Researchers at Norwegian university discover how LPMOs break down cellulose

September 5, 2017 |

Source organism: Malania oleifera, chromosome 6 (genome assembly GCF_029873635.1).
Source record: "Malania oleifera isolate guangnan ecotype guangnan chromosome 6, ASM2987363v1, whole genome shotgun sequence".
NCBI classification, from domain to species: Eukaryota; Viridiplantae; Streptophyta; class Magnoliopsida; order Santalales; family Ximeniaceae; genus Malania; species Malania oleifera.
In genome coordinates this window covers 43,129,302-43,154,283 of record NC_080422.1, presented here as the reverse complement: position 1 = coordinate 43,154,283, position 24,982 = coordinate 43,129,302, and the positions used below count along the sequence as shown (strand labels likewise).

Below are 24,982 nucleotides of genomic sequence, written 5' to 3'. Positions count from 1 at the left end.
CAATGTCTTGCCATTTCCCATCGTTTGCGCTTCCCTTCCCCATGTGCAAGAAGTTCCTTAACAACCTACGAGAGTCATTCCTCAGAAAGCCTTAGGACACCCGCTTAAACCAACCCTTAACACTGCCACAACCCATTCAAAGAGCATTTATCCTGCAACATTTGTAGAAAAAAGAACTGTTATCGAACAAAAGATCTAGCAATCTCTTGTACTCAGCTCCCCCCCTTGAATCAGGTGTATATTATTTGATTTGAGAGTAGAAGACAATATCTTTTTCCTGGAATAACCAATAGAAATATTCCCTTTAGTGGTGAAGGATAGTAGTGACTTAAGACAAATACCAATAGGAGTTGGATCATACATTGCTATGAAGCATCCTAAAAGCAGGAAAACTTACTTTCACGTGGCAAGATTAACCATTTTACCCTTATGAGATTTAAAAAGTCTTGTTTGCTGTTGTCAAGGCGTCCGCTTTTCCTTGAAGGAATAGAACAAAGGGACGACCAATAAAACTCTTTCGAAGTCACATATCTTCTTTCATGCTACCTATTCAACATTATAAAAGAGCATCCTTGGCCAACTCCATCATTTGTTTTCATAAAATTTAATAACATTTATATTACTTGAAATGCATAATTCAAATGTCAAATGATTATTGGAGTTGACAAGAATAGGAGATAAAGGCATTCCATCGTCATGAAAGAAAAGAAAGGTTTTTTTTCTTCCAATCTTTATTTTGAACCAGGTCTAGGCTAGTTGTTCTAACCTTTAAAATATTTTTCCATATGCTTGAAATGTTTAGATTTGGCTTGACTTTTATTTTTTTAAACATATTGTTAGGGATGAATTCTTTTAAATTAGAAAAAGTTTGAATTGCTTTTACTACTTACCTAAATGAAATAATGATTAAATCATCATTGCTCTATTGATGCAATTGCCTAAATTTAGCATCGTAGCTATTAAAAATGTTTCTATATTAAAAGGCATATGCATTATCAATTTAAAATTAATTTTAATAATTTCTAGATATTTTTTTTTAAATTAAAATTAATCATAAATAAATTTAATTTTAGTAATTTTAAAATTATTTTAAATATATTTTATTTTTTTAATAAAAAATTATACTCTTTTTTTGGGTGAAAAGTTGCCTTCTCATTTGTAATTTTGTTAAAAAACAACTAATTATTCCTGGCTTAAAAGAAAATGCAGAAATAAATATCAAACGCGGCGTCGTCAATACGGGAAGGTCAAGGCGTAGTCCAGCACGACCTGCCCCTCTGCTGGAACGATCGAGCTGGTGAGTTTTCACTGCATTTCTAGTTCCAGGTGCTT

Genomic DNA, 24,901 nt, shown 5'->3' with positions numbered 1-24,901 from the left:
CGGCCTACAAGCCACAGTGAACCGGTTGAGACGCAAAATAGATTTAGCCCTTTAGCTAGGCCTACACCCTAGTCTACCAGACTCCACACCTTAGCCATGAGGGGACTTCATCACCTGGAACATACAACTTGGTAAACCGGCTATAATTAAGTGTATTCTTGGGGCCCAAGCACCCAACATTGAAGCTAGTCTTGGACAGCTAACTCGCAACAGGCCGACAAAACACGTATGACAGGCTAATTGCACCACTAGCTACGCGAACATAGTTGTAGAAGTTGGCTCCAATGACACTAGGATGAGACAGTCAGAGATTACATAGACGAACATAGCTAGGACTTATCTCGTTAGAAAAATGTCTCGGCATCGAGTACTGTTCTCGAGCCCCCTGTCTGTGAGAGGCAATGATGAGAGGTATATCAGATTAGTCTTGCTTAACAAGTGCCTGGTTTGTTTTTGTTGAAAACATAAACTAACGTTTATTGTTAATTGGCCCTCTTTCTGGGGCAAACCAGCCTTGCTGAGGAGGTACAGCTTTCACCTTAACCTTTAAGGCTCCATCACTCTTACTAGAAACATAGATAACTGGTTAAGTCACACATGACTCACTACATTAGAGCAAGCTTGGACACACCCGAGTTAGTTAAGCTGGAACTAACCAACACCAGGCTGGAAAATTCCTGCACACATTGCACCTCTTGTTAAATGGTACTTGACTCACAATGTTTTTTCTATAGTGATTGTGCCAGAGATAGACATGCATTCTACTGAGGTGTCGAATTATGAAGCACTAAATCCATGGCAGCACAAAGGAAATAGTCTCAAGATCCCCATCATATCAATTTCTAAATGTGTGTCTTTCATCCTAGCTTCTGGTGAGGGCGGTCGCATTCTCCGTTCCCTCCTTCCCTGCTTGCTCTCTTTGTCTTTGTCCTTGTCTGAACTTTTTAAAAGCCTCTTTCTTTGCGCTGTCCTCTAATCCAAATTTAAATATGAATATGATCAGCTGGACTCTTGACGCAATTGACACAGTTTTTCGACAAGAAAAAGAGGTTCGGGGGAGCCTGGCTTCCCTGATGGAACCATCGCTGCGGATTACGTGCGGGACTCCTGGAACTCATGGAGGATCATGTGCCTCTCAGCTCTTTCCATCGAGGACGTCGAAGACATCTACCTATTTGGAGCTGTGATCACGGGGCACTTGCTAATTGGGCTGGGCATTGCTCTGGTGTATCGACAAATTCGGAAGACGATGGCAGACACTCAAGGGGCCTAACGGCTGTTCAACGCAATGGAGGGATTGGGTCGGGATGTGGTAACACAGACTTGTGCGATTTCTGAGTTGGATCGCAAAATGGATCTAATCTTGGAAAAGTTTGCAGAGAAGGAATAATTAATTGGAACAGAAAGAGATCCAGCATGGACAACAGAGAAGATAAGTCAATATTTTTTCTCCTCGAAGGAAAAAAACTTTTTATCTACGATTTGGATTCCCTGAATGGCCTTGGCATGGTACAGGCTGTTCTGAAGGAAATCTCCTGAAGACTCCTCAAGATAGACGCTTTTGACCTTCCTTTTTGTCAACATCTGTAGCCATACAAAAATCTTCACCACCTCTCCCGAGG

In Norway, researchers at the Norwegian University of Life Sciences (NMBU) discovered that the mechanism by which “Lytic Polysaccharide Monooxygenases” or LPMOs break down cellulose is different from what was previously thought. What has been discovered is that LPMOs do not need oxygen but hydrogen peroxide, which is a cheap liquid chemical. Although this finding may seem small to some, it actually goes against well-established dogmas in biochemistry. Moreover, and most importantly, since the mechanism of these enzymes is different than previously thought, the way to harness their potential in industrial biorefining needs to be reconsidered. Building on their discovery, they show that by controlling the supply of hydrogen peroxide, one can achieve stable enzymatic cellulose conversion processes, much higher conversion rates than previously thought possible and higher glucose yields.

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